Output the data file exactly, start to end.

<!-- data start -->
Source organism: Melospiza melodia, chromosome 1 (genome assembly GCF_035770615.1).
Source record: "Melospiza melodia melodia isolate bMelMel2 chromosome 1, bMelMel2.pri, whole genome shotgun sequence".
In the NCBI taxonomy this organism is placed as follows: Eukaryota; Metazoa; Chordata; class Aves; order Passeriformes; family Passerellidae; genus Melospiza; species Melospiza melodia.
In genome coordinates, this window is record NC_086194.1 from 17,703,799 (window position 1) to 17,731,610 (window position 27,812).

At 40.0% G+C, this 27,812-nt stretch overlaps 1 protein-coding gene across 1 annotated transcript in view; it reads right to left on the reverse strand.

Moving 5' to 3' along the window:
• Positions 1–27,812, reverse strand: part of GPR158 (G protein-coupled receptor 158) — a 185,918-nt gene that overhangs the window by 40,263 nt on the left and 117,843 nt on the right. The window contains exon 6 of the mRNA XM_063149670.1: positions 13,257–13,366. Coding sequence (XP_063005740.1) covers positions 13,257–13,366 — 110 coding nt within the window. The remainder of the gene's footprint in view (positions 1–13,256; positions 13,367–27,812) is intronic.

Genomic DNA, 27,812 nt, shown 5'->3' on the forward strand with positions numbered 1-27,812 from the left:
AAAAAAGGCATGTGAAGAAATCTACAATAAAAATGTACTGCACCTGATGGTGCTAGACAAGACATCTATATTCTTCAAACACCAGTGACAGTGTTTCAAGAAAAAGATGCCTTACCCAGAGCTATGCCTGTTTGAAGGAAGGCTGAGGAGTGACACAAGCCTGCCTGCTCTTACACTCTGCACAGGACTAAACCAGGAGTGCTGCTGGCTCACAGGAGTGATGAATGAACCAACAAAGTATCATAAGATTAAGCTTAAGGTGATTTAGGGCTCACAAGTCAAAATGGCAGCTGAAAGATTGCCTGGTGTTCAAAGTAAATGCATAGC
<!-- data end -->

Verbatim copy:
Source organism: Melospiza melodia, chromosome 1 (genome assembly GCF_035770615.1).
Source record: "Melospiza melodia melodia isolate bMelMel2 chromosome 1, bMelMel2.pri, whole genome shotgun sequence".
In the NCBI taxonomy this organism is placed as follows: Eukaryota; Metazoa; Chordata; class Aves; order Passeriformes; family Passerellidae; genus Melospiza; species Melospiza melodia.
In genome coordinates, this window is record NC_086194.1 from 17,703,799 (window position 1) to 17,731,610 (window position 27,812).

At 40.0% G+C, this 27,812-nt stretch overlaps 1 protein-coding gene across 1 annotated transcript in view; it reads right to left on the reverse strand.

Moving 5' to 3' along the window:
• Positions 1–27,812, reverse strand: part of GPR158 (G protein-coupled receptor 158) — a 185,918-nt gene that overhangs the window by 40,263 nt on the left and 117,843 nt on the right. The window contains exon 6 of the mRNA XM_063149670.1: positions 13,257–13,366. Coding sequence (XP_063005740.1) covers positions 13,257–13,366 — 110 coding nt within the window. The remainder of the gene's footprint in view (positions 1–13,256; positions 13,367–27,812) is intronic.

Genomic DNA, 27,812 nt, shown 5'->3' on the forward strand with positions numbered 1-27,812 from the left:
AAAAAAGGCATGTGAAGAAATCTACAATAAAAATGTACTGCACCTGATGGTGCTAGACAAGACATCTATATTCTTCAAACACCAGTGACAGTGTTTCAAGAAAAAGATGCCTTACCCAGAGCTATGCCTGTTTGAAGGAAGGCTGAGGAGTGACACAAGCCTGCCTGCTCTTACACTCTGCACAGGACTAAACCAGGAGTGCTGCTGGCTCACAGGAGTGATGAATGAACCAACAAAGTATCATAAGATTAAGCTTAAGGTGATTTAGGGCTCACAAGTCAAAATGGCAGCTGAAAGATTGCCTGGTGTTCAAAGTAAATGCATAGC